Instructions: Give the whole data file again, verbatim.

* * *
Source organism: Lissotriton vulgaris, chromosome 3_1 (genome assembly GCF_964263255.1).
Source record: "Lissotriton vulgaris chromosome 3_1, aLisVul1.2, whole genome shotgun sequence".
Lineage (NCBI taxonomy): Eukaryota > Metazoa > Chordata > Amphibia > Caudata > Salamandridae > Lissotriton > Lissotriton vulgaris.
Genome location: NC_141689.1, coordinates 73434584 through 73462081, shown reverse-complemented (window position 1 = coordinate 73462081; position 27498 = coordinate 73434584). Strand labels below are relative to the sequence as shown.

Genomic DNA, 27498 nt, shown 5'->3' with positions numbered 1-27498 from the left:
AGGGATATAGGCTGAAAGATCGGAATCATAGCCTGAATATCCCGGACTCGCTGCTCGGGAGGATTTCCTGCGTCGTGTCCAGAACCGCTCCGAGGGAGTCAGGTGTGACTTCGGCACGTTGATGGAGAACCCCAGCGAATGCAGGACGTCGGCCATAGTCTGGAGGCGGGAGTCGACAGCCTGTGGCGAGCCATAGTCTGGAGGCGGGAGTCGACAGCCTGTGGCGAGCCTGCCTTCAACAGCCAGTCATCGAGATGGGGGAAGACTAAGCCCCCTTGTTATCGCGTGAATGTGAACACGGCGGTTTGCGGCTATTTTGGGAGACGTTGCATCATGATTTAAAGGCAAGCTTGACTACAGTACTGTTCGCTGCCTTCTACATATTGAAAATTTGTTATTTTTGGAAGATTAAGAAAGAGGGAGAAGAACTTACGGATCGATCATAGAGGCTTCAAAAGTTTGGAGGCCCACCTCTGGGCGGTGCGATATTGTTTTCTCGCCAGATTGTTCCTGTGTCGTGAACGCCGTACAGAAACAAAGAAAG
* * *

Source organism: Lissotriton vulgaris, chromosome 3_1 (genome assembly GCF_964263255.1).
Source record: "Lissotriton vulgaris chromosome 3_1, aLisVul1.2, whole genome shotgun sequence".
Lineage (NCBI taxonomy): Eukaryota > Metazoa > Chordata > Amphibia > Caudata > Salamandridae > Lissotriton > Lissotriton vulgaris.
Genome location: NC_141689.1, coordinates 73434584 through 73462081, shown reverse-complemented (window position 1 = coordinate 73462081; position 27498 = coordinate 73434584). Strand labels below are relative to the sequence as shown.

Genomic DNA, 27498 nt, shown 5'->3' with positions numbered 1-27498 from the left:
AGGGATATAGGCTGAAAGATCGGAATCATAGCCTGAATATCCCGGACTCGCTGCTCGGGAGGATTTCCTGCGTCGTGTCCAGAACCGCTCCGAGGGAGTCAGGTGTGACTTCGGCACGTTGATGGAGAACCCCAGCGAATGCAGGACGTCGGCCATAGTCTGGAGGCGGGAGTCGACAGCCTGTGGCGAGCCATAGTCTGGAGGCGGGAGTCGACAGCCTGTGGCGAGCCTGCCTTCAACAGCCAGTCATCGAGATGGGGGAAGACTAAGCCCCCTTGTTATCGCGTGAATGTGAACACGGCGGTTTGCGGCTATTTTGGGAGACGTTGCATCATGATTTAAAGGCAAGCTTGACTACAGTACTGTTCGCTGCCTTCTACATATTGAAAATTTGTTATTTTTGGAAGATTAAGAAAGAGGGAGAAGAACTTACGGATCGATCATAGAGGCTTCAAAAGTTTGGAGGCCCACCTCTGGGCGGTGCGATATTGTTTTCTCGCCAGATTGTTCCTGTGTCGTGAACGCCGTACAGAAACAAAGAAAG